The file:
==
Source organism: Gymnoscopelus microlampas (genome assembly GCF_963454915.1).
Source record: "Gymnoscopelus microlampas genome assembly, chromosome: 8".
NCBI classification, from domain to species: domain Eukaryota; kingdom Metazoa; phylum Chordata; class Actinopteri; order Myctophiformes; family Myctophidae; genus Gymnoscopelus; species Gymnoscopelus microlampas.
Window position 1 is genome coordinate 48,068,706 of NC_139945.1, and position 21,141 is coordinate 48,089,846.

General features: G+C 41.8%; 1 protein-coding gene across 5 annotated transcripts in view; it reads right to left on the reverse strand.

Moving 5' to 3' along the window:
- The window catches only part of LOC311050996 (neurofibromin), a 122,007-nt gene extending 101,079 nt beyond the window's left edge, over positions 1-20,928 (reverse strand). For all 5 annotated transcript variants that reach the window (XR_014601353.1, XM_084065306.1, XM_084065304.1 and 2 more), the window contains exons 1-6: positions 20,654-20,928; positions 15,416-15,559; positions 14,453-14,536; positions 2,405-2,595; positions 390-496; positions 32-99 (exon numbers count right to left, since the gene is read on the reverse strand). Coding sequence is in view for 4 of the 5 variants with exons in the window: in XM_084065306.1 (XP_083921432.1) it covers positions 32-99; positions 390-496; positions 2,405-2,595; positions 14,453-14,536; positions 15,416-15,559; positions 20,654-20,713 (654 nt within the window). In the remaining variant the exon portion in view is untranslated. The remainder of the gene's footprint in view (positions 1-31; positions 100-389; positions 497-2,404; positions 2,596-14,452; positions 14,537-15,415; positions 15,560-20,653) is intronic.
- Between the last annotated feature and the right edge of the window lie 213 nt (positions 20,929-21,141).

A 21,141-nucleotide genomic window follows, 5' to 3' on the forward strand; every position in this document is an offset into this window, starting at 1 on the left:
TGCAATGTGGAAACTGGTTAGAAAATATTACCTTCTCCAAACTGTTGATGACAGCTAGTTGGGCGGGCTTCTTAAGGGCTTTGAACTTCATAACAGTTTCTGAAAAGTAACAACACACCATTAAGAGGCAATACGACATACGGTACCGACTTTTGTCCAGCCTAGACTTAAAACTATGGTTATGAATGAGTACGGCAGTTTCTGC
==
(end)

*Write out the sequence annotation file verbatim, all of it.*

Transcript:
Source organism: Gymnoscopelus microlampas (genome assembly GCF_963454915.1).
Source record: "Gymnoscopelus microlampas genome assembly, chromosome: 8".
NCBI classification, from domain to species: domain Eukaryota; kingdom Metazoa; phylum Chordata; class Actinopteri; order Myctophiformes; family Myctophidae; genus Gymnoscopelus; species Gymnoscopelus microlampas.
Window position 1 is genome coordinate 48,068,706 of NC_139945.1, and position 21,141 is coordinate 48,089,846.

General features: G+C 41.8%; 1 protein-coding gene across 5 annotated transcripts in view; it reads right to left on the reverse strand.

Moving 5' to 3' along the window:
- The window catches only part of LOC311050996 (neurofibromin), a 122,007-nt gene extending 101,079 nt beyond the window's left edge, over positions 1-20,928 (reverse strand). For all 5 annotated transcript variants that reach the window (XR_014601353.1, XM_084065306.1, XM_084065304.1 and 2 more), the window contains exons 1-6: positions 20,654-20,928; positions 15,416-15,559; positions 14,453-14,536; positions 2,405-2,595; positions 390-496; positions 32-99 (exon numbers count right to left, since the gene is read on the reverse strand). Coding sequence is in view for 4 of the 5 variants with exons in the window: in XM_084065306.1 (XP_083921432.1) it covers positions 32-99; positions 390-496; positions 2,405-2,595; positions 14,453-14,536; positions 15,416-15,559; positions 20,654-20,713 (654 nt within the window). In the remaining variant the exon portion in view is untranslated. The remainder of the gene's footprint in view (positions 1-31; positions 100-389; positions 497-2,404; positions 2,596-14,452; positions 14,537-15,415; positions 15,560-20,653) is intronic.
- Between the last annotated feature and the right edge of the window lie 213 nt (positions 20,929-21,141).

A 21,141-nucleotide genomic window follows, 5' to 3' on the forward strand; every position in this document is an offset into this window, starting at 1 on the left:
TGCAATGTGGAAACTGGTTAGAAAATATTACCTTCTCCAAACTGTTGATGACAGCTAGTTGGGCGGGCTTCTTAAGGGCTTTGAACTTCATAACAGTTTCTGAAAAGTAACAACACACCATTAAGAGGCAATACGACATACGGTACCGACTTTTGTCCAGCCTAGACTTAAAACTATGGTTATGAATGAGTACGGCAGTTTCTGC